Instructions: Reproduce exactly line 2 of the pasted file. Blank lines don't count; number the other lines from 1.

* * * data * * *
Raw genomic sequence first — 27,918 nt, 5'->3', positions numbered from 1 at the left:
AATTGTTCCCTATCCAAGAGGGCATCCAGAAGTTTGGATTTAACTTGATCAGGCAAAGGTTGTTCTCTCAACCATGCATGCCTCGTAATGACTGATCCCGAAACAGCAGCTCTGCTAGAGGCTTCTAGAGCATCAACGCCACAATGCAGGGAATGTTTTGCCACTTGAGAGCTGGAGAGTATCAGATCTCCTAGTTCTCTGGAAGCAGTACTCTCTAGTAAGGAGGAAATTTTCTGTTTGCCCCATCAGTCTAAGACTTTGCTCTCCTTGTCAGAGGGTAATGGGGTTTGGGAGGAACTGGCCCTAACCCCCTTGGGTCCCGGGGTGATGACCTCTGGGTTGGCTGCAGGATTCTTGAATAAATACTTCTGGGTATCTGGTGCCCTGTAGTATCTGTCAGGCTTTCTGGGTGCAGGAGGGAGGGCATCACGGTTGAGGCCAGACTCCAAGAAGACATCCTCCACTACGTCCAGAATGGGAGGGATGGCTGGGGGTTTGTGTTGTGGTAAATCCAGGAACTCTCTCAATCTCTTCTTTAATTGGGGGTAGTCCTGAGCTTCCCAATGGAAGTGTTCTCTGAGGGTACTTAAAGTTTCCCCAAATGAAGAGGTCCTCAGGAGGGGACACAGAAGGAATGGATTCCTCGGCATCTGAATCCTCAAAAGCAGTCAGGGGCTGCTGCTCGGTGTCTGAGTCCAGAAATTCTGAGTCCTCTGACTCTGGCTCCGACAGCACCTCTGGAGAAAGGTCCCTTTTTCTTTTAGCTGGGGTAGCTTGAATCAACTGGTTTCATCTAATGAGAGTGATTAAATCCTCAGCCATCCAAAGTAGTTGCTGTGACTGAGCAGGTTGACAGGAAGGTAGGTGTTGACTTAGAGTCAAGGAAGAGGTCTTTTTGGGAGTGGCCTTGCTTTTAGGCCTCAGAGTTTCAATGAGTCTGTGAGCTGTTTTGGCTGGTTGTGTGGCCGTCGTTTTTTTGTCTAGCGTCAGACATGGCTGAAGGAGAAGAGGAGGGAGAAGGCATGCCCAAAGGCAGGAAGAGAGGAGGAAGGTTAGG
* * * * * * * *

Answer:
AATTGTTCCCTATCCAAGAGGGCATCCAGAAGTTTGGATTTAACTTGATCAGGCAAAGGTTGTTCTCTCAACCATGCATGCCTCGTAATGACTGATCCCGAAACAGCAGCTCTGCTAGAGGCTTCTAGAGCATCAACGCCACAATGCAGGGAATGTTTTGCCACTTGAGAGCTGGAGAGTATCAGATCTCCTAGTTCTCTGGAAGCAGTACTCTCTAGTAAGGAGGAAATTTTCTGTTTGCCCCATCAGTCTAAGACTTTGCTCTCCTTGTCAGAGGGTAATGGGGTTTGGGAGGAACTGGCCCTAACCCCCTTGGGTCCCGGGGTGATGACCTCTGGGTTGGCTGCAGGATTCTTGAATAAATACTTCTGGGTATCTGGTGCCCTGTAGTATCTGTCAGGCTTTCTGGGTGCAGGAGGGAGGGCATCACGGTTGAGGCCAGACTCCAAGAAGACATCCTCCACTACGTCCAGAATGGGAGGGATGGCTGGGGGTTTGTGTTGTGGTAAATCCAGGAACTCTCTCAATCTCTTCTTTAATTGGGGGTAGTCCTGAGCTTCCCAATGGAAGTGTTCTCTGAGGGTACTTAAAGTTTCCCCAAATGAAGAGGTCCTCAGGAGGGGACACAGAAGGAATGGATTCCTCGGCATCTGAATCCTCAAAAGCAGTCAGGGGCTGCTGCTCGGTGTCTGAGTCCAGAAATTCTGAGTCCTCTGACTCTGGCTCCGACAGCACCTCTGGAGAAAGGTCCCTTTTTCTTTTAGCTGGGGTAGCTTGAATCAACTGGTTTCATCTAATGAGAGTGATTAAATCCTCAGCCATCCAAAGTAGTTGCTGTGACTGAGCAGGTTGACAGGAAGGTAGGTGTTGACTTAGAGTCAAGGAAGAGGTCTTTTTGGGAGTGGCCTTGCTTTTAGGCCTCAGAGTTTCAATGAGTCTGTGAGCTGTTTTGGCTGGTTGTGTGGCCGTCGTTTTTTTGTCTAGCGTCAGACATGGCTGAAGGAGAAGAGGAGGGAGAAGGCATGCCCAAAGGCAGGAAGAGAGGAGGAAGGTTAGG